Find my work on Rise Art

Mondrian Nicholson: In Parallel - The Courtauld Gallery

  • Legend has it that when Ben Nicholson first visited Mondrian’s studio he didn’t come away with the memory of any particular painting, instead he left with an atmosphere - that the studio was the kind of place where Saints would live. This superb show manages to capture a great deal of that atmosphere as the intimate surroundings of the Courtauld Gallery somehow make these works look better than ever, and pushes their sincerity and spirituality to the fore.


    The exhibition is minimal but absolutely stunning. There’s only two rooms but with the works that are on display it's more than enough to keep you engrossed for days, and there really is something about the space that shows these paintings to their full. I wouldn’t say that a Mondrian or a Nicholson is lost in a larger Tate Modern like venue - but here you really appreciate them. 


    Every so often I would turn around and just be blown away by a work like Nicholson’s 1936 (white relief). In the crisp, white light of the Courtald gallery space the shadows on the work become all the more precise and subtle and there’s a real feeling of freshness - as if the work only left the studio yesterday and you can sense the texture of the freshly applied paint and sanded wood. It's like you can feel the earthiness of these works, and they are still covered with the dust from the studio they were made in.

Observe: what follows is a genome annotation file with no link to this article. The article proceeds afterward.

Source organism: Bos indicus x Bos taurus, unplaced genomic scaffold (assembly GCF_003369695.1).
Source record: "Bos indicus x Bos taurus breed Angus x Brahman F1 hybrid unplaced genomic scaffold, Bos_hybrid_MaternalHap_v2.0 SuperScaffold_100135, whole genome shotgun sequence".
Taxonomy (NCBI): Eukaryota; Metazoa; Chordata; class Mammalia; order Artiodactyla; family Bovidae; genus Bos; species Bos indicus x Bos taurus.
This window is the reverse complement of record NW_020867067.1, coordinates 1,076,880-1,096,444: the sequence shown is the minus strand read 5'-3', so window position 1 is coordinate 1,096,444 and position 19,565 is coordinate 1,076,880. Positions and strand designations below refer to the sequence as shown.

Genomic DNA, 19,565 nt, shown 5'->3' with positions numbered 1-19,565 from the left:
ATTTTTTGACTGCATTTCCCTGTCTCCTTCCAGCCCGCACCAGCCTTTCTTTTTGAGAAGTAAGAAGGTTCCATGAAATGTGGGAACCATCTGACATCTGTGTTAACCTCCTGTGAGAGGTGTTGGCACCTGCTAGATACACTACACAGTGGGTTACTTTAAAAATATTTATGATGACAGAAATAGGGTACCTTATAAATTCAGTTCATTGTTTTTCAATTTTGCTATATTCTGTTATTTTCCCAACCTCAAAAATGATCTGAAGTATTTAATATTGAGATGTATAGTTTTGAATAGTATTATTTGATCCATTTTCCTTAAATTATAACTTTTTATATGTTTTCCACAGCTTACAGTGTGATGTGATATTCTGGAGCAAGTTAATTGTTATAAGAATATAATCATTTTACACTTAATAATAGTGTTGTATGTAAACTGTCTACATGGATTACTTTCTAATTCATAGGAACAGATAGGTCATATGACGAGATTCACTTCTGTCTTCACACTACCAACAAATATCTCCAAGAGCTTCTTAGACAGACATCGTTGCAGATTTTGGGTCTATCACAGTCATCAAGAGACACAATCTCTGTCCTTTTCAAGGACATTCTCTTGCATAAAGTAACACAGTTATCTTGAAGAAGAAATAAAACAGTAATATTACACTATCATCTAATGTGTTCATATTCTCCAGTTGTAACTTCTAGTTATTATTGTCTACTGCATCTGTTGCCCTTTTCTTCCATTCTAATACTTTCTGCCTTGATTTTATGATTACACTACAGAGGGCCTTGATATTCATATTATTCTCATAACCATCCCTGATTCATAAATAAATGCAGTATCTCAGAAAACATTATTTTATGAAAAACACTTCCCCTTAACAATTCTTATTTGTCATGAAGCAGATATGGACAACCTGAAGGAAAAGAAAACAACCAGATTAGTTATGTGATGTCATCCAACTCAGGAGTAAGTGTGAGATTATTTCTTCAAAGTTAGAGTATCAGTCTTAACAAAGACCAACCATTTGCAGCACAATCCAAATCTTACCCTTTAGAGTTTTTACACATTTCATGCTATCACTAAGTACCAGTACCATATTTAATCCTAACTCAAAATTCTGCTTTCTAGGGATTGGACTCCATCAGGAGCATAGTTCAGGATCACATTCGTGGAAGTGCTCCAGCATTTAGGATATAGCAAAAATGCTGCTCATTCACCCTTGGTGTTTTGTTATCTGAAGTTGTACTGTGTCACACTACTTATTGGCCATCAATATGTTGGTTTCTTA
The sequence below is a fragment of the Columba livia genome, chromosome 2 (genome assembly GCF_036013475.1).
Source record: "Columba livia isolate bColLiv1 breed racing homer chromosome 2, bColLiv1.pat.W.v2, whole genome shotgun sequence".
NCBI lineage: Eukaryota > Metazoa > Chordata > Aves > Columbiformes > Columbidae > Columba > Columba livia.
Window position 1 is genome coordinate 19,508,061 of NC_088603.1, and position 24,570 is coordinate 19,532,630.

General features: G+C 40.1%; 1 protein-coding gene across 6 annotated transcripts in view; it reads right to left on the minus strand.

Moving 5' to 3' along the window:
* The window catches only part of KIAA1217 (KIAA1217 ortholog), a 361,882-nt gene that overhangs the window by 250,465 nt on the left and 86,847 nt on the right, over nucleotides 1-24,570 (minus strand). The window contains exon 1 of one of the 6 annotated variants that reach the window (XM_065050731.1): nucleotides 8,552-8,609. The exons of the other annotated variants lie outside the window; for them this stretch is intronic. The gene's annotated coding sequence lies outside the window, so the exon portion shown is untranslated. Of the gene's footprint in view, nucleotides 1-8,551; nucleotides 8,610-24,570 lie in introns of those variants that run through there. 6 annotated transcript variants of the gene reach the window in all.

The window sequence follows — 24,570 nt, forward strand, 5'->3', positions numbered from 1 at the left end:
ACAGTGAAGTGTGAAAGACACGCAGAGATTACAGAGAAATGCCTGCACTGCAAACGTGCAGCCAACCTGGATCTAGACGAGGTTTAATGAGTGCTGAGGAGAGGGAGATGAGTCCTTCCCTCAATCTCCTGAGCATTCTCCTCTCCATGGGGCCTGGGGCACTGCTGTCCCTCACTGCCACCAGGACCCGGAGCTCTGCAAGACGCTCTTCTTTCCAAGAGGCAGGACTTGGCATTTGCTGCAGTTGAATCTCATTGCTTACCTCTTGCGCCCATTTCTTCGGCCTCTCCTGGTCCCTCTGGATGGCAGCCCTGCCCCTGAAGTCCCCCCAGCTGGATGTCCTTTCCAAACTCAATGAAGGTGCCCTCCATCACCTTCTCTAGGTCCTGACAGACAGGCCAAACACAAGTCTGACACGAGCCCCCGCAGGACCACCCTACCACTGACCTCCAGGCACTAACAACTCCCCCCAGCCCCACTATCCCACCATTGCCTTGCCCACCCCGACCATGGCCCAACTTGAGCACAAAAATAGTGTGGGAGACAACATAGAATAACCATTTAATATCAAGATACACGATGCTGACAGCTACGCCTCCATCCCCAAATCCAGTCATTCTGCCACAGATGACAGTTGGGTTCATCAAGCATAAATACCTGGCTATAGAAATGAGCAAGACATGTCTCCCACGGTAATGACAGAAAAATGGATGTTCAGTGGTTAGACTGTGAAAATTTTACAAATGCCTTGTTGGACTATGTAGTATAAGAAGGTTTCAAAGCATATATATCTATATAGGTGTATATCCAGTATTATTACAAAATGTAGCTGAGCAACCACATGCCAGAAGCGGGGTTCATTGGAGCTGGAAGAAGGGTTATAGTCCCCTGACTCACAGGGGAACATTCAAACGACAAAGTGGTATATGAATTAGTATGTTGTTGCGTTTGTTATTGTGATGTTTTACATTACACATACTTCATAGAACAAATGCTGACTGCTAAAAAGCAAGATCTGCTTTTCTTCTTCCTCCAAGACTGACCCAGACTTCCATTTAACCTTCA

Ben Nicholson (1894-1982)

    1936 (white relief)

    Oil on carved board, 79.5 x 91 cm

    Private collection

    © Angela Verren Taunt. All rights reserved, DACS 2012


    The exhibition aims to make a narrative of the close friendship that Nicholson and Mondrian had, and begins with work by both artists before they met and then continues to show how they influenced one another.


    This works extremely well as it really brings out the great qualities of both artists. For instance take two of the works on show, Mondrian’s Composition B/(No. II) with Red, 1935 and Nicholson’s 1937 (painting), 1937. It’s brilliant to see how Nicholson keeps the bright saturated red slap bang in the centre of his painting like an anchor while Mondrian pushes the red right up into the corner of his. It’s fascinating to see how each artist was working to balance their pictures but in different ways.



    Piet Mondrian (1872-1944)

    Composition B/(No. II), with Red


    Oil on canvas, 80 x 63.2 cm

    Tate, London

    © 2012 Mondrian/ Holtzman Trust c/o HCR International Washington DC




    Ben Nicholson (1894-1982)
    1937 (painting)
    Oil on canvas, 79.5 x 91 cm
    The Courtauld Gallery, London,
    Samuel Courtauld Trust
    (Alistair Hunter Bequest, 1984)
    © Angela Verren Taunt. All rights reserved, DACS 2012